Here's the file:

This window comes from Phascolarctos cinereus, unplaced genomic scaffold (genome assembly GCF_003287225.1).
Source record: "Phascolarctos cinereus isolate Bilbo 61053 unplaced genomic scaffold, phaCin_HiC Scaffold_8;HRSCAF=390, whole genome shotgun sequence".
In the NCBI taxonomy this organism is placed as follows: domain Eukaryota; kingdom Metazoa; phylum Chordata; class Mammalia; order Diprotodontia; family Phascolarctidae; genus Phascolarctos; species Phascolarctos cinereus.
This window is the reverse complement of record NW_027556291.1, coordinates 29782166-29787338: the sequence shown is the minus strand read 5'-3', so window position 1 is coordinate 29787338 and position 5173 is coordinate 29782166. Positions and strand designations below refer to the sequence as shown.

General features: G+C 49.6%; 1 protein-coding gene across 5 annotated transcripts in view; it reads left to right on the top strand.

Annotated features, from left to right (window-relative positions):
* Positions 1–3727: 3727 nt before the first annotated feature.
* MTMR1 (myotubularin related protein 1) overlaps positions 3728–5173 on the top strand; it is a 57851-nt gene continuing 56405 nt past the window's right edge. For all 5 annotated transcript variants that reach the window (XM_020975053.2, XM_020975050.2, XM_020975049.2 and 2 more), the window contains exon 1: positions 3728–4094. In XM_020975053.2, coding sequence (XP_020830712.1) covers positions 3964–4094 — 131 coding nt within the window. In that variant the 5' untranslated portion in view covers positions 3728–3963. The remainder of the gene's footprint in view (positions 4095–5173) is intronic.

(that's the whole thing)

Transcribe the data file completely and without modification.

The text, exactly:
This window comes from Phascolarctos cinereus, unplaced genomic scaffold (genome assembly GCF_003287225.1).
Source record: "Phascolarctos cinereus isolate Bilbo 61053 unplaced genomic scaffold, phaCin_HiC Scaffold_8;HRSCAF=390, whole genome shotgun sequence".
In the NCBI taxonomy this organism is placed as follows: domain Eukaryota; kingdom Metazoa; phylum Chordata; class Mammalia; order Diprotodontia; family Phascolarctidae; genus Phascolarctos; species Phascolarctos cinereus.
This window is the reverse complement of record NW_027556291.1, coordinates 29782166-29787338: the sequence shown is the minus strand read 5'-3', so window position 1 is coordinate 29787338 and position 5173 is coordinate 29782166. Positions and strand designations below refer to the sequence as shown.

General features: G+C 49.6%; 1 protein-coding gene across 5 annotated transcripts in view; it reads left to right on the top strand.

Annotated features, from left to right (window-relative positions):
* Positions 1–3727: 3727 nt before the first annotated feature.
* MTMR1 (myotubularin related protein 1) overlaps positions 3728–5173 on the top strand; it is a 57851-nt gene continuing 56405 nt past the window's right edge. For all 5 annotated transcript variants that reach the window (XM_020975053.2, XM_020975050.2, XM_020975049.2 and 2 more), the window contains exon 1: positions 3728–4094. In XM_020975053.2, coding sequence (XP_020830712.1) covers positions 3964–4094 — 131 coding nt within the window. In that variant the 5' untranslated portion in view covers positions 3728–3963. The remainder of the gene's footprint in view (positions 4095–5173) is intronic.